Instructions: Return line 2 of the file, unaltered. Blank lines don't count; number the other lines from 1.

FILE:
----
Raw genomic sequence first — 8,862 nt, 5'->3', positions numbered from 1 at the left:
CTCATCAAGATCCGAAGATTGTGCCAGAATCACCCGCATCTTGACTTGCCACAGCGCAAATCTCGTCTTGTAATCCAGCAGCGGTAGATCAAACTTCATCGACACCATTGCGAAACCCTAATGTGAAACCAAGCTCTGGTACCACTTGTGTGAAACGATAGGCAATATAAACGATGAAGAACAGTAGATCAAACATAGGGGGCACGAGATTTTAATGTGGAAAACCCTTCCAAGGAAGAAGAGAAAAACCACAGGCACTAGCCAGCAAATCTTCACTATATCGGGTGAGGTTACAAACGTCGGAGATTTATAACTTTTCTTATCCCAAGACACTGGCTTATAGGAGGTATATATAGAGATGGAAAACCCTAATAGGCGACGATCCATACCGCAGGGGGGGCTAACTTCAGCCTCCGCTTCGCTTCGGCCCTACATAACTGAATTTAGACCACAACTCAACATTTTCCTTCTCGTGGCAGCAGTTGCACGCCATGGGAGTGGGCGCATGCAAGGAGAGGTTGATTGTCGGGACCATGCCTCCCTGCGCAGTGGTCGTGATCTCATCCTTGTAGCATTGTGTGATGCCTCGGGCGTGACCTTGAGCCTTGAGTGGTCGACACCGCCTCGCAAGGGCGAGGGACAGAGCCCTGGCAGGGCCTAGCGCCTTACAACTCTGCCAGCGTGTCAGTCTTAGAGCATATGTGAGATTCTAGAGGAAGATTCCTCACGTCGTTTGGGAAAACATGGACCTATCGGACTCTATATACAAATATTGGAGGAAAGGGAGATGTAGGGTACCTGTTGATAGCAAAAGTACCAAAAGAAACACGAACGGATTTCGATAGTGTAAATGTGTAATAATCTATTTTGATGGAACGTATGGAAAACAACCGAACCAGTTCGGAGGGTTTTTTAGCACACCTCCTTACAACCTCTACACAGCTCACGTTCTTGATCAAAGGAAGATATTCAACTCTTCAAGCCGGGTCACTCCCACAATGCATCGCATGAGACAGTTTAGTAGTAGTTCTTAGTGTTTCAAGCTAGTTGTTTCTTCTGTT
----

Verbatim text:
CTCATCAAGATCCGAAGATTGTGCCAGAATCACCCGCATCTTGACTTGCCACAGCGCAAATCTCGTCTTGTAATCCAGCAGCGGTAGATCAAACTTCATCGACACCATTGCGAAACCCTAATGTGAAACCAAGCTCTGGTACCACTTGTGTGAAACGATAGGCAATATAAACGATGAAGAACAGTAGATCAAACATAGGGGGCACGAGATTTTAATGTGGAAAACCCTTCCAAGGAAGAAGAGAAAAACCACAGGCACTAGCCAGCAAATCTTCACTATATCGGGTGAGGTTACAAACGTCGGAGATTTATAACTTTTCTTATCCCAAGACACTGGCTTATAGGAGGTATATATAGAGATGGAAAACCCTAATAGGCGACGATCCATACCGCAGGGGGGGCTAACTTCAGCCTCCGCTTCGCTTCGGCCCTACATAACTGAATTTAGACCACAACTCAACATTTTCCTTCTCGTGGCAGCAGTTGCACGCCATGGGAGTGGGCGCATGCAAGGAGAGGTTGATTGTCGGGACCATGCCTCCCTGCGCAGTGGTCGTGATCTCATCCTTGTAGCATTGTGTGATGCCTCGGGCGTGACCTTGAGCCTTGAGTGGTCGACACCGCCTCGCAAGGGCGAGGGACAGAGCCCTGGCAGGGCCTAGCGCCTTACAACTCTGCCAGCGTGTCAGTCTTAGAGCATATGTGAGATTCTAGAGGAAGATTCCTCACGTCGTTTGGGAAAACATGGACCTATCGGACTCTATATACAAATATTGGAGGAAAGGGAGATGTAGGGTACCTGTTGATAGCAAAAGTACCAAAAGAAACACGAACGGATTTCGATAGTGTAAATGTGTAATAATCTATTTTGATGGAACGTATGGAAAACAACCGAACCAGTTCGGAGGGTTTTTTAGCACACCTCCTTACAACCTCTACACAGCTCACGTTCTTGATCAAAGGAAGATATTCAACTCTTCAAGCCGGGTCACTCCCACAATGCATCGCATGAGACAGTTTAGTAGTAGTTCTTAGTGTTTCAAGCTAGTTGTTTCTTCTGTT